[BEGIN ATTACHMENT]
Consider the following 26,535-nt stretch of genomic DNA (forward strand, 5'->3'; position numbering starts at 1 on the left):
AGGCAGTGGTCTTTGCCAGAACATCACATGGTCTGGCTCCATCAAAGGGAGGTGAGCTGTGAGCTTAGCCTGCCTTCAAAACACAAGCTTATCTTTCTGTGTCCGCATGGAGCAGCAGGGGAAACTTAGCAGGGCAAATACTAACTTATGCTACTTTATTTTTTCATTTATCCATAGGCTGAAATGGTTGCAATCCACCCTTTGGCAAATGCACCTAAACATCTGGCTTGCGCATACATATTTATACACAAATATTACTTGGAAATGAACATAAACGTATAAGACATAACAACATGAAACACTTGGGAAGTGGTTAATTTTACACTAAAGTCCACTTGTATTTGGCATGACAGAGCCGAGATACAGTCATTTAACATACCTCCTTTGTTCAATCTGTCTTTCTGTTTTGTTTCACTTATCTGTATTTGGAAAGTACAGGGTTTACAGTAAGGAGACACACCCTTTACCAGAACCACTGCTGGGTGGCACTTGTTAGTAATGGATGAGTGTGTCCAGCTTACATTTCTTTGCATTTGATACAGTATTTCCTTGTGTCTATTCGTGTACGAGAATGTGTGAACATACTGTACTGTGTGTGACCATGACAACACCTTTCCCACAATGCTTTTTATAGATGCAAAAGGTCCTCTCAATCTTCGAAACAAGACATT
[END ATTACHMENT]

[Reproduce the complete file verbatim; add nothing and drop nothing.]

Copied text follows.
Consider the following 26,535-nt stretch of genomic DNA (forward strand, 5'->3'; position numbering starts at 1 on the left):
AGGCAGTGGTCTTTGCCAGAACATCACATGGTCTGGCTCCATCAAAGGGAGGTGAGCTGTGAGCTTAGCCTGCCTTCAAAACACAAGCTTATCTTTCTGTGTCCGCATGGAGCAGCAGGGGAAACTTAGCAGGGCAAATACTAACTTATGCTACTTTATTTTTTCATTTATCCATAGGCTGAAATGGTTGCAATCCACCCTTTGGCAAATGCACCTAAACATCTGGCTTGCGCATACATATTTATACACAAATATTACTTGGAAATGAACATAAACGTATAAGACATAACAACATGAAACACTTGGGAAGTGGTTAATTTTACACTAAAGTCCACTTGTATTTGGCATGACAGAGCCGAGATACAGTCATTTAACATACCTCCTTTGTTCAATCTGTCTTTCTGTTTTGTTTCACTTATCTGTATTTGGAAAGTACAGGGTTTACAGTAAGGAGACACACCCTTTACCAGAACCACTGCTGGGTGGCACTTGTTAGTAATGGATGAGTGTGTCCAGCTTACATTTCTTTGCATTTGATACAGTATTTCCTTGTGTCTATTCGTGTACGAGAATGTGTGAACATACTGTACTGTGTGTGACCATGACAACACCTTTCCCACAATGCTTTTTATAGATGCAAAAGGTCCTCTCAATCTTCGAAACAAGACATT